Cells were processed for immunofluorescence at 24 or 48 h after transfection. Cells grown on glass coverslips were fixed with 4% paraformaldehyde (PFA) in PBS (pH 7.4), permeabilized with 0.2% Triton X-100 and incubated with antibodies as described previously (Bonekamp et al., 2013). For differential permeabilization, cells were either permeabilized with 0.2% Triton X-100 or 2.5 μg/ml digitonin. Cell imaging was performed using an Olympus IX81 microscope equipped with an UPlanSApo 100×1.40 NA Oil objective (Olympus Optical, Hamburg, Germany). Digital images were taken with a CoolSNAP HQ2 CCD camera and adjusted for contrast and brightness using the Olympus Soft Imaging Viewer software (Olympus Soft Imaging Solutions GmbH) and MetaMorph 7 (Molecular Devices). Confocal images were obtained using a Zeiss LSM 510 META inverted microscope equipped with a Plan Apochromat 63×1.4 NA (oil/dic) objective (Carl Zeiss, Oberkochen, Germany), using the Ar 488 nm and He 543 nm laser lines. Digital images were adjusted for contrast and brightness using the Zeiss LSM Image Browser software (Carl Zeiss MircroImaging GmbH).
Peroxisome purification from rat liver was performed as described previously (Islinger et al., 2012). In brief, liver tissue was homogenized in homogenization buffer (HB; 250 mM sucrose, 5 mM MOPS, 1 mM EDTA, 2 mM PMSF, 1 mM DTT, 1 mM ɛ-aminocaproic acid and 0.1% ethanol, pH 7.4) using an Potter–Elvehjem tissue grinder (1 stroke/120 s). The homogenate was clarified in an initial centrifugation step at 600 g for 10 min. The resulting pellet was re-homogenized and re-centrifuged applying the same conditions; both supernatants were pooled and comprise the post nuclear supernatant (PNS). Subsequently, PNS was centrifuged at 1900 g for 15 min to yield the pellet of heavy mitochondria (HM). The resulting supernatant was centrifuged at 25,500 g for 20 min resulting in the light mitochondrial pellet (LM). The corresponding supernatant was again centrifuged at 100,000 g for 30 min to separate the microsomal pellet (MIC) from cytosol (CYT). To increase the purity of the fractions, each pellet recovered was washed in 5 ml HB/g liver tissue and centrifuged using the same parameters. Highly purified peroxisomes were obtained from the LM pellet by applying a sigmoidal Optiprep gradient from 1.26–1.12 g/ml in a vertical type rotor at an integrated force of 1256×106 g min. Here, peroxisomes form a distinct band at 1.20 g/ml.
Subcellular separation of homogenates from HepG2 cells was performed in a modified procedure. Harvested cells were homogenized in HB using a syringe (needle 27G, 7 strokes). The differential centrifugation series was performed at 500 g (PNS), 2000 g (HM), 20,000 g (LM), 100,000 g (MIC and CYT). The LM fraction was subsequently separated on a linear Nycodenz gradient from 1.26–1.12 g/ml at 100,000 g for 3 h. The gradient was eluted in 12 equal-sized fractions for further analysis.
Integral membrane proteins were prepared from the peroxisome-enriched fraction LM using the carbonate-stripping method (Fujiki et al., 1982). An aliquot of LM was pelleted at 25,500 g and suspended in a hypo-osmotic TVBE-buffer for organelle rupture (1 mM NaHCO3, 1 mM EDTA, 0.01% Triton X-100, pH 7.6). After 30 min incubation on ice the organelle suspension was centrifuged at 100,000 g to yield a soluble matrix fraction and crude membrane pellet. The membrane pellet was subsequently resuspended in 0.1 M Na2CO3 and incubated on ice for 30 min to remove peripherally attached membrane proteins. The integral membrane pellet was prepared by centrifugation at 100,000 g and washed in TVBE buffer applying the same centrifugation parameters. Samples (equal amounts of protein) were subsequently analyzed by immunoblotting.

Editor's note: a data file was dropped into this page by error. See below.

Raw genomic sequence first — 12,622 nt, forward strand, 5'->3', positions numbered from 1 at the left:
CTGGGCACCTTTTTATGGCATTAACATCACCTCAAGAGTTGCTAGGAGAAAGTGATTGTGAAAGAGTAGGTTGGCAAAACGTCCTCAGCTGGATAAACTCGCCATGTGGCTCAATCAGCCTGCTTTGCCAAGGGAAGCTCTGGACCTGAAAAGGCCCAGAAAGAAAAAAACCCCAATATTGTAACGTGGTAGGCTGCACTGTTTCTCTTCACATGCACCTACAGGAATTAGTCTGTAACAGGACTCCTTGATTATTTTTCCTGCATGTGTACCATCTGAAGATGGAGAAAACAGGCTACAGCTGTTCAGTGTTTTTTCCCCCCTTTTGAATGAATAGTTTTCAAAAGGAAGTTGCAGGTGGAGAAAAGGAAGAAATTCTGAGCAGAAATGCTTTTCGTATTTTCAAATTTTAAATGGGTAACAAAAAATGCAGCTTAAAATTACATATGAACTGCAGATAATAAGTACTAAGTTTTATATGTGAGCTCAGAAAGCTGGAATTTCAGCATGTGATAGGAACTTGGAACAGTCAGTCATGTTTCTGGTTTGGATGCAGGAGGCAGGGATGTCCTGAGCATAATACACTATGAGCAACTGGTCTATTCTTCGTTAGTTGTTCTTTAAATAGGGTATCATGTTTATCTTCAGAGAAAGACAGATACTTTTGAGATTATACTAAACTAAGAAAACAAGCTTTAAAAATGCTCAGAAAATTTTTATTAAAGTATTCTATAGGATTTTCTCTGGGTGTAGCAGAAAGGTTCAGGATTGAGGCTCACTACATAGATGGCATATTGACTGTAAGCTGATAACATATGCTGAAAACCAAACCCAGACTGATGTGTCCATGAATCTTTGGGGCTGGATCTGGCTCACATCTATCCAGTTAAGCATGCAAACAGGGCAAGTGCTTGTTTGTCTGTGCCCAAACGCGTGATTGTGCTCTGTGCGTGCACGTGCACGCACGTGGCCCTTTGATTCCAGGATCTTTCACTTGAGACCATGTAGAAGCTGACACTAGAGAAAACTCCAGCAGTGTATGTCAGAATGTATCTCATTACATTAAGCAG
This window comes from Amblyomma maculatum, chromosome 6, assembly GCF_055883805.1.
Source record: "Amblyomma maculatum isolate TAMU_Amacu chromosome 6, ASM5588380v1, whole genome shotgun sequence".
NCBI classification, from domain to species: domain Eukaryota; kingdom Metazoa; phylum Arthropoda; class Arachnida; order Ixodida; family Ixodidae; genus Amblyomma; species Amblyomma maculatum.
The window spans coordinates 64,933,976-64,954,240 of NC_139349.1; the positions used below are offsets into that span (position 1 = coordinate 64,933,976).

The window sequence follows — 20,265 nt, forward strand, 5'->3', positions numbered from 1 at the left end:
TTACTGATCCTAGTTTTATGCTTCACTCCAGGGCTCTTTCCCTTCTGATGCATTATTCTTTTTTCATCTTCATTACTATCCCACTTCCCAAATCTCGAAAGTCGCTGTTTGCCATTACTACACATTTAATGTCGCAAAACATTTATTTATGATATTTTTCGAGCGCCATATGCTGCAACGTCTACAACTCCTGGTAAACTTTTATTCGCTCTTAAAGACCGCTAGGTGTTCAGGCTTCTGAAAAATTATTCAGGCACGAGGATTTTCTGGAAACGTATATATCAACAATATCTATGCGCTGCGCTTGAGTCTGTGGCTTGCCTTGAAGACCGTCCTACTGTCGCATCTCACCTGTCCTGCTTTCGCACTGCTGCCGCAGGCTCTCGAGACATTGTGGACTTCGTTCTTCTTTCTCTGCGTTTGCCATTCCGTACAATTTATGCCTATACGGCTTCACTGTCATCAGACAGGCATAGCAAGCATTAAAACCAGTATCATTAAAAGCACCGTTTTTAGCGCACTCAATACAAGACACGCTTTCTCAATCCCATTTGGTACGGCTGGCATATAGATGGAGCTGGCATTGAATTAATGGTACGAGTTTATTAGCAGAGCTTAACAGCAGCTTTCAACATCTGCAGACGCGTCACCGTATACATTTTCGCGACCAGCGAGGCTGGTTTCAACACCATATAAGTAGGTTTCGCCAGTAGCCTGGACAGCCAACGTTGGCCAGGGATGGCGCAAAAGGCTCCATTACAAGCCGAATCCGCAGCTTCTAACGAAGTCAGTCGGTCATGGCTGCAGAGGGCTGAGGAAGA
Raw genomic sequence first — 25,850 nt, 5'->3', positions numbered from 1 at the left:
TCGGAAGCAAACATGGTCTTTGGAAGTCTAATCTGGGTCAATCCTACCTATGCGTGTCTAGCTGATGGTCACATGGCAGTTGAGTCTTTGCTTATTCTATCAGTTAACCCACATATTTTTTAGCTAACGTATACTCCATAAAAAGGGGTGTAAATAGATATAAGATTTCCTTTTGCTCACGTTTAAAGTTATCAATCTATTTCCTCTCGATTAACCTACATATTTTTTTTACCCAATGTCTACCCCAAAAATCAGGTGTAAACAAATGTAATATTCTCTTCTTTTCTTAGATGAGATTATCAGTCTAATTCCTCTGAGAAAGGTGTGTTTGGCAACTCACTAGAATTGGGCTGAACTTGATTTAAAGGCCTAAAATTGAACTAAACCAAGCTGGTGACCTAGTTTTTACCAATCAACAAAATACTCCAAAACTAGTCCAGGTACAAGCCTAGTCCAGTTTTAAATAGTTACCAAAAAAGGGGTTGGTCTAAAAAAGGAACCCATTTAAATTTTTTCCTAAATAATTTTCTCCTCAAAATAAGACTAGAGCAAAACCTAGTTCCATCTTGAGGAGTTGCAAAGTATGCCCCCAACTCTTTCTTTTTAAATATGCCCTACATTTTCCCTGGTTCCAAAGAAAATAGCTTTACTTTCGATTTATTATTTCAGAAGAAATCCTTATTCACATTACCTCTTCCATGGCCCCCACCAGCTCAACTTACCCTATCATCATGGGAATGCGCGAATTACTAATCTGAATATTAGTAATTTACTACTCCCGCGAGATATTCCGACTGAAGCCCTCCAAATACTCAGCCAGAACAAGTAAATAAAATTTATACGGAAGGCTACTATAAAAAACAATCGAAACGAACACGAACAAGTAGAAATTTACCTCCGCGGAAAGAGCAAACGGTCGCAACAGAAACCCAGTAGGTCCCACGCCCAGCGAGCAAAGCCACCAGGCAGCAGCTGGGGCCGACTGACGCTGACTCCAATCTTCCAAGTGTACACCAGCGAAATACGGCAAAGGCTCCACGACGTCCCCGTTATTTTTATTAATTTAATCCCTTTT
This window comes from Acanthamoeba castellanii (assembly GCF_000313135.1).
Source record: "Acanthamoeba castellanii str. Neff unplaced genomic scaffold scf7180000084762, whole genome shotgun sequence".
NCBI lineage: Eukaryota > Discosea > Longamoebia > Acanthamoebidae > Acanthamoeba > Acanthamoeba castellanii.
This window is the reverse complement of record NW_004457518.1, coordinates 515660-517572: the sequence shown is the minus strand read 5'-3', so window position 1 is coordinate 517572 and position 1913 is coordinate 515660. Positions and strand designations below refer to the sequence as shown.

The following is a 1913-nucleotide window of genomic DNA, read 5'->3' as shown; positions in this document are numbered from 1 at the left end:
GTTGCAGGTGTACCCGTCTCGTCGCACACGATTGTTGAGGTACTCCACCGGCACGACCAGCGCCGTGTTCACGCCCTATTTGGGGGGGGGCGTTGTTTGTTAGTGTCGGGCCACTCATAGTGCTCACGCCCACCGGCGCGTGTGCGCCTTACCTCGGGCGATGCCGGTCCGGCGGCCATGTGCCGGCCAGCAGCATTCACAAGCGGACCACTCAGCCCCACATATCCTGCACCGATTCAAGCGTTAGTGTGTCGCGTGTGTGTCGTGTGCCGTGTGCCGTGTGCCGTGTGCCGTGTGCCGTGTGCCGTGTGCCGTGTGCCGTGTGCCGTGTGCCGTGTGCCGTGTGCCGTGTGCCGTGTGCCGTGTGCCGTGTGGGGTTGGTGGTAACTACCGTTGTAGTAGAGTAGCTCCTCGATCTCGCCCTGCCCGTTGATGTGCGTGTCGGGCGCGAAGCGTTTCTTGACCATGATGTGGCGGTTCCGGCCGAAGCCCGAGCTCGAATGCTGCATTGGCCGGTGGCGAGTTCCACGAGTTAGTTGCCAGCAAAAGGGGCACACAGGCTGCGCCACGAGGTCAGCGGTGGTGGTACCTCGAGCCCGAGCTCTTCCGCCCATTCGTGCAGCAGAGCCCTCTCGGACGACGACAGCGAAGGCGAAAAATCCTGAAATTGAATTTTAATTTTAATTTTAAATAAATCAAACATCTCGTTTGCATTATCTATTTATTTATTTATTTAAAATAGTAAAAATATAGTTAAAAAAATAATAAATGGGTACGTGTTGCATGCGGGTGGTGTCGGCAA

For immunoprecipitation experiments, GFP- or FLAG-tagged TA proteins and HA-tagged PEX19 were expressed in COS-7 cells. After 48 h, cells were washed in PBS and then incubated with 1 mM DSP followed by quenching with 100 mM Tris-HCl pH 7.4. Cells were lysed in ice-cold lysis buffer (25 mM Tris-HCl pH 7.5, 150 mM NaCl, 0.5% Triton X-100, 1 mM PMSF and protease inhibitor cocktail), undissolved material was pelleted by centrifugation at 15,000 g and lysates mixed with GFP-TRAP (ChromoTek) or FLAG-antibody-coupled agarose beads and incubated for 2 h at 4°C. Beads were subsequently washed extensively with lysis buffer and bound proteins eluted with either Laemmli buffer (GFP-TRAP) or 50 mM NaOH (FLAG beads). Immunoprecipitates and total lysates were subsequently analyzed by immunoblotting.
Expression and purification of PEX19 and SurE
Full-length human PEX19 was cloned into vector pETM11. For PEX19 expression, E. coli BL21(DE3)RIL cells were incubated in autoinduction medium (Studier, 2005) at 20°C for 16 h. Subsequently, cells were pelleted, re-suspended in lysis buffer (50 mM Hepes pH 7.5, 200 mM NaCl, 20 mM imidazole), lysed by sonication, loaded onto Ni-NTA resin and eluted with elution buffer (50 mM Hepes pH 7.5, 200 mM NaCl, 300 mM imidazole). The eluted protein was dialyzed overnight into dialysis buffer (50 mM Tris-HCl pH 7.5, 250 mM NaCl, 0.5 mM TCEP) and simultaneously digested with TEV protease (1:50 molar ratio). The protease, affinity tag and undigested protein were removed via a second affinity chromatography step and the cleaved protein was concentrated and purified via Size-Exclusion Chromatography (HiLoad 16/600 Superdex 75 pg, GE Healthcare). SurE (http://www.uniprot.org/uniprot/Q8LAM2) was expressed as an N-terminal poly-histidine fusion in E. coli strain BL21(DE3)RIL using auto-induction medium at 37°C for 4 h and 21°C overnight. Purification was as for PEX19 but following elution the eluted protein was further purified by using a 16/600 Superdex 200 pg column.